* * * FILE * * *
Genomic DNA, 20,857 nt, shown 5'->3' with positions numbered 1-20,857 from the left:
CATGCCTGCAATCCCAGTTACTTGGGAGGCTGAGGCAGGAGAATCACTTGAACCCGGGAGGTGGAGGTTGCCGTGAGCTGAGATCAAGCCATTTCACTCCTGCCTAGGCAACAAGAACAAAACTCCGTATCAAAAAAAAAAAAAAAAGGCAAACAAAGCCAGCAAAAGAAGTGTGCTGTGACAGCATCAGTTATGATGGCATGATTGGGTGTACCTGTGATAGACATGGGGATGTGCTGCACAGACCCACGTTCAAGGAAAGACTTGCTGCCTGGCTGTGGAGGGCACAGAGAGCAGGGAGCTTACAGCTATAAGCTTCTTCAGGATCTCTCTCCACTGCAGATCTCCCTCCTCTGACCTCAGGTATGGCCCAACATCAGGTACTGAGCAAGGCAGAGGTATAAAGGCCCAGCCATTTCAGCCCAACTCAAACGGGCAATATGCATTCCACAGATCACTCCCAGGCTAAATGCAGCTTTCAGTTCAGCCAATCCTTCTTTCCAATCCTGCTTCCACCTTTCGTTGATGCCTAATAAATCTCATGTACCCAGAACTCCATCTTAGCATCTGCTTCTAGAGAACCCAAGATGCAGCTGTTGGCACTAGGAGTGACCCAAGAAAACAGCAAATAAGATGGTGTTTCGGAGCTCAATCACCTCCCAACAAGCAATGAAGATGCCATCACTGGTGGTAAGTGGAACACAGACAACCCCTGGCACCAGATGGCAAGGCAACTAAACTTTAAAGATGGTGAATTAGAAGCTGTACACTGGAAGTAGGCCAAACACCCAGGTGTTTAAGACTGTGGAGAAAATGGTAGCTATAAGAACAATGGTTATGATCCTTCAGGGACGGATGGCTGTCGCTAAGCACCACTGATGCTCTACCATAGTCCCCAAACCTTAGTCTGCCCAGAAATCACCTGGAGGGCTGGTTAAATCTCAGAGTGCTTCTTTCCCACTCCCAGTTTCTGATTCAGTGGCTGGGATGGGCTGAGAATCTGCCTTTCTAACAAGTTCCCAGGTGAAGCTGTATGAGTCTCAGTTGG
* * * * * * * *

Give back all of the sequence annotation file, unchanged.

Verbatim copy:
Genomic DNA, 20,857 nt, shown 5'->3' with positions numbered 1-20,857 from the left:
CATGCCTGCAATCCCAGTTACTTGGGAGGCTGAGGCAGGAGAATCACTTGAACCCGGGAGGTGGAGGTTGCCGTGAGCTGAGATCAAGCCATTTCACTCCTGCCTAGGCAACAAGAACAAAACTCCGTATCAAAAAAAAAAAAAAAAGGCAAACAAAGCCAGCAAAAGAAGTGTGCTGTGACAGCATCAGTTATGATGGCATGATTGGGTGTACCTGTGATAGACATGGGGATGTGCTGCACAGACCCACGTTCAAGGAAAGACTTGCTGCCTGGCTGTGGAGGGCACAGAGAGCAGGGAGCTTACAGCTATAAGCTTCTTCAGGATCTCTCTCCACTGCAGATCTCCCTCCTCTGACCTCAGGTATGGCCCAACATCAGGTACTGAGCAAGGCAGAGGTATAAAGGCCCAGCCATTTCAGCCCAACTCAAACGGGCAATATGCATTCCACAGATCACTCCCAGGCTAAATGCAGCTTTCAGTTCAGCCAATCCTTCTTTCCAATCCTGCTTCCACCTTTCGTTGATGCCTAATAAATCTCATGTACCCAGAACTCCATCTTAGCATCTGCTTCTAGAGAACCCAAGATGCAGCTGTTGGCACTAGGAGTGACCCAAGAAAACAGCAAATAAGATGGTGTTTCGGAGCTCAATCACCTCCCAACAAGCAATGAAGATGCCATCACTGGTGGTAAGTGGAACACAGACAACCCCTGGCACCAGATGGCAAGGCAACTAAACTTTAAAGATGGTGAATTAGAAGCTGTACACTGGAAGTAGGCCAAACACCCAGGTGTTTAAGACTGTGGAGAAAATGGTAGCTATAAGAACAATGGTTATGATCCTTCAGGGACGGATGGCTGTCGCTAAGCACCACTGATGCTCTACCATAGTCCCCAAACCTTAGTCTGCCCAGAAATCACCTGGAGGGCTGGTTAAATCTCAGAGTGCTTCTTTCCCACTCCCAGTTTCTGATTCAGTGGCTGGGATGGGCTGAGAATCTGCCTTTCTAACAAGTTCCCAGGTGAAGCTGTATGAGTCTCAGTTGG